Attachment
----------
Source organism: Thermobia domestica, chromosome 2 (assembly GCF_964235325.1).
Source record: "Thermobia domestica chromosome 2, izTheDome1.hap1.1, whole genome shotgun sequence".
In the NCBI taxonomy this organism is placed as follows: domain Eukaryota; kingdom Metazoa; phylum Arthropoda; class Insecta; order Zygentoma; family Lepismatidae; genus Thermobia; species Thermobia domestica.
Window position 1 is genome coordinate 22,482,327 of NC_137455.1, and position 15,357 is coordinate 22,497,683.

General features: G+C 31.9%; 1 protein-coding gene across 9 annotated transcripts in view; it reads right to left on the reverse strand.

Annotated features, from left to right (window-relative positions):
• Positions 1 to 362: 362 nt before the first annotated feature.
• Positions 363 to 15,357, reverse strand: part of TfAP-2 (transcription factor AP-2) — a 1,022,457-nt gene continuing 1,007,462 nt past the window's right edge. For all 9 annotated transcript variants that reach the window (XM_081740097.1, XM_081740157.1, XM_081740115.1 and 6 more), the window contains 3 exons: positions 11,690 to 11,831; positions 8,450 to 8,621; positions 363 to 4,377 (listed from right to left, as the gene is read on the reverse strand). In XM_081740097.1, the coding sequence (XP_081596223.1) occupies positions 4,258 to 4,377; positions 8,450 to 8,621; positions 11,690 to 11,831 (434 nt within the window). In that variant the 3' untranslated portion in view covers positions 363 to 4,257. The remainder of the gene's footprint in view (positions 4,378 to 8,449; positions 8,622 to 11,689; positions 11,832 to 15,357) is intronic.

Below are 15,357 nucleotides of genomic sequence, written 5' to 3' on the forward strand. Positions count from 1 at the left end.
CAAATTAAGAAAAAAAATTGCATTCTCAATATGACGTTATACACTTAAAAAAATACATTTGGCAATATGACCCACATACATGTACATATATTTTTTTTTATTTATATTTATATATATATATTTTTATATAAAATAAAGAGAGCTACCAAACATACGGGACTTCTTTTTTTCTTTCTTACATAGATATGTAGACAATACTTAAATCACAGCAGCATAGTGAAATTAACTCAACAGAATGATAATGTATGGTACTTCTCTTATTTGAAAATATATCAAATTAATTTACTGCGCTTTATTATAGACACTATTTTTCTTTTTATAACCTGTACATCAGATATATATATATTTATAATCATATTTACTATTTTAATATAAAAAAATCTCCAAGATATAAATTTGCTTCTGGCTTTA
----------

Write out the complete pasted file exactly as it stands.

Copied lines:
Source organism: Thermobia domestica, chromosome 2 (assembly GCF_964235325.1).
Source record: "Thermobia domestica chromosome 2, izTheDome1.hap1.1, whole genome shotgun sequence".
In the NCBI taxonomy this organism is placed as follows: domain Eukaryota; kingdom Metazoa; phylum Arthropoda; class Insecta; order Zygentoma; family Lepismatidae; genus Thermobia; species Thermobia domestica.
Window position 1 is genome coordinate 22,482,327 of NC_137455.1, and position 15,357 is coordinate 22,497,683.

General features: G+C 31.9%; 1 protein-coding gene across 9 annotated transcripts in view; it reads right to left on the reverse strand.

Annotated features, from left to right (window-relative positions):
• Positions 1 to 362: 362 nt before the first annotated feature.
• Positions 363 to 15,357, reverse strand: part of TfAP-2 (transcription factor AP-2) — a 1,022,457-nt gene continuing 1,007,462 nt past the window's right edge. For all 9 annotated transcript variants that reach the window (XM_081740097.1, XM_081740157.1, XM_081740115.1 and 6 more), the window contains 3 exons: positions 11,690 to 11,831; positions 8,450 to 8,621; positions 363 to 4,377 (listed from right to left, as the gene is read on the reverse strand). In XM_081740097.1, the coding sequence (XP_081596223.1) occupies positions 4,258 to 4,377; positions 8,450 to 8,621; positions 11,690 to 11,831 (434 nt within the window). In that variant the 3' untranslated portion in view covers positions 363 to 4,257. The remainder of the gene's footprint in view (positions 4,378 to 8,449; positions 8,622 to 11,689; positions 11,832 to 15,357) is intronic.

Below are 15,357 nucleotides of genomic sequence, written 5' to 3' on the forward strand. Positions count from 1 at the left end.
CAAATTAAGAAAAAAAATTGCATTCTCAATATGACGTTATACACTTAAAAAAATACATTTGGCAATATGACCCACATACATGTACATATATTTTTTTTTATTTATATTTATATATATATATTTTTATATAAAATAAAGAGAGCTACCAAACATACGGGACTTCTTTTTTTCTTTCTTACATAGATATGTAGACAATACTTAAATCACAGCAGCATAGTGAAATTAACTCAACAGAATGATAATGTATGGTACTTCTCTTATTTGAAAATATATCAAATTAATTTACTGCGCTTTATTATAGACACTATTTTTCTTTTTATAACCTGTACATCAGATATATATATATTTATAATCATATTTACTATTTTAATATAAAAAAATCTCCAAGATATAAATTTGCTTCTGGCTTTA